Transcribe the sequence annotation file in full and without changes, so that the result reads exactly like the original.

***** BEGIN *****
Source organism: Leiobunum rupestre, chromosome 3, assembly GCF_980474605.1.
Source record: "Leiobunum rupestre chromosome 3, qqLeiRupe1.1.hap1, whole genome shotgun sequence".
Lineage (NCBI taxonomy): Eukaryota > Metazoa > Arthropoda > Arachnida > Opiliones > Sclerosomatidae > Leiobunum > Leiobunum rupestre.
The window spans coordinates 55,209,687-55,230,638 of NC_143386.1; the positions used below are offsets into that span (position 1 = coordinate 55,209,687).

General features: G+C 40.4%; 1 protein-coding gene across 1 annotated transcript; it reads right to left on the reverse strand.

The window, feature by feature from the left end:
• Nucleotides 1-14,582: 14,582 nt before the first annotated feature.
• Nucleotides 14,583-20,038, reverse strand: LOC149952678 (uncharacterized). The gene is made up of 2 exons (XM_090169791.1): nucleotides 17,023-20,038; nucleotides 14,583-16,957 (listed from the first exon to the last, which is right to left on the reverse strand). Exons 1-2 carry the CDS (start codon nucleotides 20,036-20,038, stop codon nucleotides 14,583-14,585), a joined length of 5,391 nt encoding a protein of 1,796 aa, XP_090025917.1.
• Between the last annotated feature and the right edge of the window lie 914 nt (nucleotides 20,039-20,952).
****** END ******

Source organism: Leiobunum rupestre, chromosome 3, assembly GCF_980474605.1.
Source record: "Leiobunum rupestre chromosome 3, qqLeiRupe1.1.hap1, whole genome shotgun sequence".
Lineage (NCBI taxonomy): Eukaryota > Metazoa > Arthropoda > Arachnida > Opiliones > Sclerosomatidae > Leiobunum > Leiobunum rupestre.
The window spans coordinates 55,209,687-55,230,638 of NC_143386.1; the positions used below are offsets into that span (position 1 = coordinate 55,209,687).

General features: G+C 40.4%; 1 protein-coding gene across 1 annotated transcript; it reads right to left on the reverse strand.

The window, feature by feature from the left end:
• Nucleotides 1-14,582: 14,582 nt before the first annotated feature.
• Nucleotides 14,583-20,038, reverse strand: LOC149952678 (uncharacterized). The gene is made up of 2 exons (XM_090169791.1): nucleotides 17,023-20,038; nucleotides 14,583-16,957 (listed from the first exon to the last, which is right to left on the reverse strand). Exons 1-2 carry the CDS (start codon nucleotides 20,036-20,038, stop codon nucleotides 14,583-14,585), a joined length of 5,391 nt encoding a protein of 1,796 aa, XP_090025917.1.
• Between the last annotated feature and the right edge of the window lie 914 nt (nucleotides 20,039-20,952).